- Joel Drucker
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Justine Henin's stunning retirement at the age of 25 was astounding, considering her status as the world's No. 1 tennis player and the fact that the French Open -- of which she is the three-time defending champion -- is less than two weeks away.
However, she is not the first to retire in the prime of a career. Twenty-fours hours before Henin, Annika Sorenstam, who has played brilliantly in 2008, announced her exit from golf, effective at year's end.
Here's a look at 10 legendary athletes who decided to hang it up far too early.
In January 1983, Borg -- easily one of the greatest tennis players of all time -- retired at just 26 years old. The Swede attempted an unsuccessful comeback in the early '90s, but he's most remembered for the nine-year career that made his retirement so stunning. Borg won 11 of the 27 Grand Slam tournaments he played in, coming out victorious in 90 percent of the singles matches during those events. How's this for a stretch of success? Borg won five straight Wimbledons from 1976 to 1980 and four straight French Open crowns from 1978 to 1981.
Brown couldn't quite find the right balance between football and his pursuit of a Hollywood career, so he abruptly left the NFL in the summer of 1966. After an all-too-short career of just nine seasons, Brown retired as the league's career leader in rushing yards, all-purpose yards, rushing touchdowns and total touchdowns. To this day, it's still hard to find many people who will argue that Brown wasn't the greatest running back of all time.
How good was Dryden? He played just seven full seasons in the NHL and is widely considered one of the greatest goaltenders ever. The 6-foot-4 netminder was nearly unbeatable during the Montreal Canadiens' dynasty of the 1970s, posting a .790 regular-season win percentage and a 2.24 goals-against average. In those seven seasons, he won the Vezina Trophy five times and the Stanley Cup six times. After retiring at 31, Dryden became an author, TV commentator and hockey executive and is currently a prominent Canadian politician.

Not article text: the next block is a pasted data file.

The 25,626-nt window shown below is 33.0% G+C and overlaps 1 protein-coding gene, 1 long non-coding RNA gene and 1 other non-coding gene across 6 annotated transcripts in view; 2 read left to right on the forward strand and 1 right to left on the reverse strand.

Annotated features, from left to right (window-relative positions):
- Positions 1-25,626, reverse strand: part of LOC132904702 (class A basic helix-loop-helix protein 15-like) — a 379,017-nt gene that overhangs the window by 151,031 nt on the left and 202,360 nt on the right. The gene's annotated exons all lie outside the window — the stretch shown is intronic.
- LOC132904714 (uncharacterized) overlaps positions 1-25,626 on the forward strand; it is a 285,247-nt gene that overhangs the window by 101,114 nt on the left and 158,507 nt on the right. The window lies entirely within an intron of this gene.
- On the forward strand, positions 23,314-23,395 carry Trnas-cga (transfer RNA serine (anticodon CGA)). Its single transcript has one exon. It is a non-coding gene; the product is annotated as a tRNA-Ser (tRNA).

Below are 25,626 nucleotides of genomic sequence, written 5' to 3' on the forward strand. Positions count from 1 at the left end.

With Wednesday's retirement, Henin became the first women's tennis player to leave the sport as the top-ranked player in the world. The diminutive 25-year-old from Belgium won seven Grand Slams, including the past three French Opens, and finished atop the rankings the past two seasons. She won 10 tournaments in 2007 alone, including the U.S. Open.
Holdsclaw, one of the greatest college players of all time while at Tennessee, retired at 29 in the middle of her ninth WNBA season. Although she battled clinical depression off the court, Holdsclaw showed no signs of diminishing performance on the court, closing her career with six straight All-Star appearances. In fact, Holdsclaw's best two shooting years came in her final two seasons.
Forget that stint with the Washington Wizards. We're talking about when he "retired" in 1993 and 1998, both times at the top of his game. His first announcement, in October '93, was an absolute stunner. A 30-year-old MJ had just completed his seventh straight season as the NBA's leading scorer and had won his third straight Finals MVP award during Chicago's three-peat. Jordan's second retirement was not nearly as big a surprise, but he clearly had some gas left in the tank. He won three more Finals MVP crowns as his Bulls won three titles in a row again. In his last appearance in the championship series, Jordan averaged 33.5 points per game, including 45 points and the game winner in the deciding Game 6.
Koufax was just 30 years old when he retired from the Dodgers in 1966. He had started to develop arthritis, but it didn't show as far as the bottom line was concerned. Koufax won 27 games and posted a 1.73 ERA in his final year. No left-hander since has finished a season with more wins or a lower ERA. In fact, Koufax won 25-plus games in three of his final four seasons, with all three ending in a World Series appearance for Los Angeles. In eight career starts at the Fall Classic, Koufax recorded an almost unthinkable 0.95 ERA.
The pride of Brockton, Mass., remains the only heavyweight in boxing history to retire with an unblemished professional record (49-0, 43 KO). Marciano was the heavyweight champion from 1952 to the day he retired in April 1956. His final fight was a knockout of Archie Moore in front of more than 60,000 fans at Yankee Stadium.
His retirement at 30, which he announced in a fax to his hometown paper, sent shock waves throughout the football world. When he hung it up with 15,269 rushing yards, Sanders had several years left on his contract and was just one healthy season from breaking Walter Payton's then-record for rushing in an NFL career. Sanders averaged 358 more yards per season in his last five years (1,696) than in his first five (1,328).
Sorenstam announced her retirement -- imminent at season's end -- Tuesday at the age of 37. Although not quite as dominant as in years past, the Swedish star has finished in the top 10 in seven of eight events this season. Among Sorenstam's three victories in 2008 is a 19-under performance in her most recent event.
Brett Edgerton is an ESPN researcher.